56 staff at one Eastern Cape hospital test positive for Covid-19
Frontier Hospital staff in Komani fear for their lives and are demanding that the hospital be closed to the public after 56 employees, including doctors, tested positive for Covid-19.
The staff members from a number of medical wards tested positive last week after tests were done by the health department.
The Democratic Nurses Organisation of SA (Denosa) said some Covid-19 patients had been transferred from the Komani Psychiatric Hospital and admitted at Frontier. But the health department said there must be no discrimination on “who has come with the virus”.
Denosa regional chair Andisile Pampila said they were struggling to cope with so many staff members testing positive, and nursing mentally ill patients at Frontier created extra challenges for hospital staff.
“People with mental challenges won’t comply with these Covid-19 regulations so they end up roaming around the hospital. They do not even wear masks, and the nurses end up having to attend to those issues as well,” he said.
In May, Frontier staff downed tools, demanding they be trained to deal with Covid-19 patients and a joint operations committee that included organised labour representatives be established. They also called for the removal of the CEO, Sindiswa Tywabi.
“The new management has arrived without a plan and a solution for this.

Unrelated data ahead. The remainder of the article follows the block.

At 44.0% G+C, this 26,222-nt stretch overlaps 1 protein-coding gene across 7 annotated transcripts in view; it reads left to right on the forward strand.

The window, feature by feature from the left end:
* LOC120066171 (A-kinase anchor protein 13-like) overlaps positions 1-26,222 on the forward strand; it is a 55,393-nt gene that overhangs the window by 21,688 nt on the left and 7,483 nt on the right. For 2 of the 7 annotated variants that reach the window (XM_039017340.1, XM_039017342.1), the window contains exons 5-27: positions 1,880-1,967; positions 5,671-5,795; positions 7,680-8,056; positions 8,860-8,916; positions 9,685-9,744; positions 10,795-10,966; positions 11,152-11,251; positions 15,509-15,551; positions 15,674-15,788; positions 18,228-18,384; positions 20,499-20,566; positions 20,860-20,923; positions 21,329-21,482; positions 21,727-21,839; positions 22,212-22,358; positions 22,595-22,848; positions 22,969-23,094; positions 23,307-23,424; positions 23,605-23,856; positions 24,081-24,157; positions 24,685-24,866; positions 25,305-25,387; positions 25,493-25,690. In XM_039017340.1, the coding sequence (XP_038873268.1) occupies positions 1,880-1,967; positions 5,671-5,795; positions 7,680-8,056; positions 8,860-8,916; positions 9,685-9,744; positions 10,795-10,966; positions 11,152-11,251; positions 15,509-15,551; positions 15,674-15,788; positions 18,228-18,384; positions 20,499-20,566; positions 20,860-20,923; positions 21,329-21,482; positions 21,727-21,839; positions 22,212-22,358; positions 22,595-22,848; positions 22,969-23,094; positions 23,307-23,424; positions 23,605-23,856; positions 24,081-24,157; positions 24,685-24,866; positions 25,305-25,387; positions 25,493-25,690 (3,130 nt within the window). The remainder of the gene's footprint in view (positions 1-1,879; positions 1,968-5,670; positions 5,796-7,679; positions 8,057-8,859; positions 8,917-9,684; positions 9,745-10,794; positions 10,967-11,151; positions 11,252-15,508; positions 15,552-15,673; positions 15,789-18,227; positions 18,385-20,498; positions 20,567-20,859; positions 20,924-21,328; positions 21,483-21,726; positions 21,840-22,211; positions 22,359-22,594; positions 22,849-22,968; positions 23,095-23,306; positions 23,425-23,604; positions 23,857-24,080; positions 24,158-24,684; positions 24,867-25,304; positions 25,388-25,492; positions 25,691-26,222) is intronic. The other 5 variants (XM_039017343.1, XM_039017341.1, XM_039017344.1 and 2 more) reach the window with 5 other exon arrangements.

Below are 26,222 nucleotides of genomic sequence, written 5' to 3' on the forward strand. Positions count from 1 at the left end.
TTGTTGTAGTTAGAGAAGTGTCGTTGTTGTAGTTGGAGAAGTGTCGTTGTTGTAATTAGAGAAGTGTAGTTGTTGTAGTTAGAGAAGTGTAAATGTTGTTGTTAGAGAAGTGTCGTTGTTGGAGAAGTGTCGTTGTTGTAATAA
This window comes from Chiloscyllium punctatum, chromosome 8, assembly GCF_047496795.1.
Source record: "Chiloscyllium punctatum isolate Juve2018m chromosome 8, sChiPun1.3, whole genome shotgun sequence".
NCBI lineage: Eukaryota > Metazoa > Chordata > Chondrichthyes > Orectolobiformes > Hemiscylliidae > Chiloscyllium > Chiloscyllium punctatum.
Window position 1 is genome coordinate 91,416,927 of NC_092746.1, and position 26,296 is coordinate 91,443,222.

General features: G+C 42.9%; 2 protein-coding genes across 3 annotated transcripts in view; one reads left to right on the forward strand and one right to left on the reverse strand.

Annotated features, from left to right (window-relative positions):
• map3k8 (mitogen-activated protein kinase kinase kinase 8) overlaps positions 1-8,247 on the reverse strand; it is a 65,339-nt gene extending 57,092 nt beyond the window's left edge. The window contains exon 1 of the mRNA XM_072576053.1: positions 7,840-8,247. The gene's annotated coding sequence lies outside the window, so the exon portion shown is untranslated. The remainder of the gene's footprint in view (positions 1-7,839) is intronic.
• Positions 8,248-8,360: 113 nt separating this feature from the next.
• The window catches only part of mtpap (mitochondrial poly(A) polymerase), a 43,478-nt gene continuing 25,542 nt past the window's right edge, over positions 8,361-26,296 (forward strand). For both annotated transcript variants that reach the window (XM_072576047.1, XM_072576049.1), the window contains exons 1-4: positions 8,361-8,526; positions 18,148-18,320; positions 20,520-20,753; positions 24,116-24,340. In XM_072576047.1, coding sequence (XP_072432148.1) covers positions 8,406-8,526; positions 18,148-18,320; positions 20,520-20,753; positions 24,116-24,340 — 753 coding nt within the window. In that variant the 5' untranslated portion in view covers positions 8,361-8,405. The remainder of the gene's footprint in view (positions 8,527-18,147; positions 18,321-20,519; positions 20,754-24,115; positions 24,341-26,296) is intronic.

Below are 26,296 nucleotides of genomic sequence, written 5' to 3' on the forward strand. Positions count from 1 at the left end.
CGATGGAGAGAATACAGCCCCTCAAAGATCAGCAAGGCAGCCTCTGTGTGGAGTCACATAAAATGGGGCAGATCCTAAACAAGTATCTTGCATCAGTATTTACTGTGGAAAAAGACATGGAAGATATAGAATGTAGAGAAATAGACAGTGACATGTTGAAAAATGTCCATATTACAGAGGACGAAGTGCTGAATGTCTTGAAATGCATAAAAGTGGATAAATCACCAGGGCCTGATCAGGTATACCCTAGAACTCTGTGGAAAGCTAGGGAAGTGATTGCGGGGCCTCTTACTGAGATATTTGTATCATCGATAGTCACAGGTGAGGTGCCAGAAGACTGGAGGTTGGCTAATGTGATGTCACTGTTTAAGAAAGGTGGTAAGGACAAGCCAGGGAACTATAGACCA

“The staff who are now at the hospital are working under pressure because some are on quarantine, and some in self-isolation waiting for their results. They fear for their lives. They want this hospital closed and fumigated," Pampila said.
However, health superintendent-general Thobile Mbengashe said Komani Psychiatric Hospital was not geared to handle sick patients.
“We can’t stigmatise mental health patients and say they must be treated elsewhere. If their medical condition requires that they come to the hospital, we need to provide them with the same care.”
He said there were specialists at Frontier and trained teams who knew how to manage their conditions.
The department had established occupational health and safety and infection control teams to deal with infections among health workers, he added.
“We are also making sure there are strong teams in hospitals to make sure that infection among health workers is kept to the minimum.”
Nurses say some shifts have too few nurses on duty because of fear.
They say in some cases nine people will work instead of 30.
“We will have to verify [that] nine people have been working night shift," Mbengashe said.
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